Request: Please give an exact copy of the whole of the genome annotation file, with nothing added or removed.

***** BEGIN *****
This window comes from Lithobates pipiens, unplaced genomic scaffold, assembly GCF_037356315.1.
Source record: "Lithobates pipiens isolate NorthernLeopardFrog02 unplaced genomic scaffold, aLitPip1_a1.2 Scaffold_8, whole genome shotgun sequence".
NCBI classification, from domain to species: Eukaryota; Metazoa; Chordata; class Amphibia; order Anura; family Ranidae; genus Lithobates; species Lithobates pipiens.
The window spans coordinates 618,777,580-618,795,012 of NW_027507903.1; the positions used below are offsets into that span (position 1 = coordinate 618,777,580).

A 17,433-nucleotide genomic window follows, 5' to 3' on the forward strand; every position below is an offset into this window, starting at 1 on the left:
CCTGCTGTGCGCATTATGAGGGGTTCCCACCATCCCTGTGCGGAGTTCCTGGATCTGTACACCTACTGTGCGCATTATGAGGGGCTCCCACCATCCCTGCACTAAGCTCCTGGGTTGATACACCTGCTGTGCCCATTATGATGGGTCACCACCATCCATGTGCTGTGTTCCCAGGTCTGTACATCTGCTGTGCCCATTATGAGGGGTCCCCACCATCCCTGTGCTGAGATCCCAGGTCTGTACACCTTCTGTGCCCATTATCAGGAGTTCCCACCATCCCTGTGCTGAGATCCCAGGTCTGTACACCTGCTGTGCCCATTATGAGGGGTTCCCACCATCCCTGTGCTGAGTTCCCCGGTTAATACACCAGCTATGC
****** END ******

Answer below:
This window comes from Lithobates pipiens, unplaced genomic scaffold, assembly GCF_037356315.1.
Source record: "Lithobates pipiens isolate NorthernLeopardFrog02 unplaced genomic scaffold, aLitPip1_a1.2 Scaffold_8, whole genome shotgun sequence".
NCBI classification, from domain to species: Eukaryota; Metazoa; Chordata; class Amphibia; order Anura; family Ranidae; genus Lithobates; species Lithobates pipiens.
The window spans coordinates 618,777,580-618,795,012 of NW_027507903.1; the positions used below are offsets into that span (position 1 = coordinate 618,777,580).

A 17,433-nucleotide genomic window follows, 5' to 3' on the forward strand; every position below is an offset into this window, starting at 1 on the left:
CCTGCTGTGCGCATTATGAGGGGTTCCCACCATCCCTGTGCGGAGTTCCTGGATCTGTACACCTACTGTGCGCATTATGAGGGGCTCCCACCATCCCTGCACTAAGCTCCTGGGTTGATACACCTGCTGTGCCCATTATGATGGGTCACCACCATCCATGTGCTGTGTTCCCAGGTCTGTACATCTGCTGTGCCCATTATGAGGGGTCCCCACCATCCCTGTGCTGAGATCCCAGGTCTGTACACCTTCTGTGCCCATTATCAGGAGTTCCCACCATCCCTGTGCTGAGATCCCAGGTCTGTACACCTGCTGTGCCCATTATGAGGGGTTCCCACCATCCCTGTGCTGAGTTCCCCGGTTAATACACCAGCTATGC